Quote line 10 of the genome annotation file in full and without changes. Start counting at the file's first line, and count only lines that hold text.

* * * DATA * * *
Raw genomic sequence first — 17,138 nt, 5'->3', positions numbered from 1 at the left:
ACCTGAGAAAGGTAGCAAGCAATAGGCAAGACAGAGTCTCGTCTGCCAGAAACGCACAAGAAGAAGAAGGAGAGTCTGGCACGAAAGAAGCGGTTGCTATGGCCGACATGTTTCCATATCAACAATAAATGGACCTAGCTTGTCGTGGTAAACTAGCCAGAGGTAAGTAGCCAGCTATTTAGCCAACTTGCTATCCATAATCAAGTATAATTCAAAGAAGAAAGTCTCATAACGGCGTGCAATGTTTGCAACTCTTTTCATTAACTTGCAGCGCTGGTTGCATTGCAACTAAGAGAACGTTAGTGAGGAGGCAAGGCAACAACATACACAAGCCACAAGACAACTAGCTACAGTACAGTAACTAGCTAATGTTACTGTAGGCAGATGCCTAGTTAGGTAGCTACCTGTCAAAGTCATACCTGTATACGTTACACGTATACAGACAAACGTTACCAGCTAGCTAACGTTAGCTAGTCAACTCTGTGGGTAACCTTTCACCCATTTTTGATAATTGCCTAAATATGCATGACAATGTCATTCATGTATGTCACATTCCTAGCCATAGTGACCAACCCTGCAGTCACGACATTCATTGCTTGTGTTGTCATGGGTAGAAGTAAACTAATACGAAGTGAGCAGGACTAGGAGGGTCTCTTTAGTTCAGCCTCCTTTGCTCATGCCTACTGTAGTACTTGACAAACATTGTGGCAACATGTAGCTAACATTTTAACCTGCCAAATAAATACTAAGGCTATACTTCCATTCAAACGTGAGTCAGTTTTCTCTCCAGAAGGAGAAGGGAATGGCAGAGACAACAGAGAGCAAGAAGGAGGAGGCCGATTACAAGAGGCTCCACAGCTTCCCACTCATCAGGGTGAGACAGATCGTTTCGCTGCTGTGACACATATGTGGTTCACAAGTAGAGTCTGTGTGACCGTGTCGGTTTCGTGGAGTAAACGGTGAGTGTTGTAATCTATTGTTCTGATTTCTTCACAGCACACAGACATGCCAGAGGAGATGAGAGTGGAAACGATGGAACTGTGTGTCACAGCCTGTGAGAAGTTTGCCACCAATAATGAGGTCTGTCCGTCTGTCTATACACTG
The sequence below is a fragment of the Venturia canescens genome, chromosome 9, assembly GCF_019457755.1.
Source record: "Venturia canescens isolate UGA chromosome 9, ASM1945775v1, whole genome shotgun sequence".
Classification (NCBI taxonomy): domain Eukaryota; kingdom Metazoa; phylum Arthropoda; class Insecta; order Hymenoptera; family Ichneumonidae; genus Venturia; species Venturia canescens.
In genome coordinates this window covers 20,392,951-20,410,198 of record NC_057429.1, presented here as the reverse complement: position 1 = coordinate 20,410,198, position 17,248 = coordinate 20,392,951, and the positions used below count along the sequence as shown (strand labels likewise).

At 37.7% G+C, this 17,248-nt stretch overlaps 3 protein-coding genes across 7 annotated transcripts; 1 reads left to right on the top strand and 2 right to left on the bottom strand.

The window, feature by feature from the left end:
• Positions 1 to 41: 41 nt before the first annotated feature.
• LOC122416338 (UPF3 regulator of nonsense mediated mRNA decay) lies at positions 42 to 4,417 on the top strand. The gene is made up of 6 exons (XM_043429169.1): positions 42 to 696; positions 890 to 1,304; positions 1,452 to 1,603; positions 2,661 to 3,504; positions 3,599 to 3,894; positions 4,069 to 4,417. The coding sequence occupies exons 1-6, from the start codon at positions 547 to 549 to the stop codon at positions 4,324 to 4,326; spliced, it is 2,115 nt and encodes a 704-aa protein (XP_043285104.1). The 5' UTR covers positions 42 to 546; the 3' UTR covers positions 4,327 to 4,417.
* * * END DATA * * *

• LOC122416338 (UPF3 regulator of nonsense mediated mRNA decay) lies at positions 42 to 4,417 on the top strand. The gene is made up of 6 exons (XM_043429169.1): positions 42 to 696; positions 890 to 1,304; positions 1,452 to 1,603; positions 2,661 to 3,504; positions 3,599 to 3,894; positions 4,069 to 4,417. The coding sequence occupies exons 1-6, from the start codon at positions 547 to 549 to the stop codon at positions 4,324 to 4,326; spliced, it is 2,115 nt and encodes a 704-aa protein (XP_043285104.1). The 5' UTR covers positions 42 to 546; the 3' UTR covers positions 4,327 to 4,417.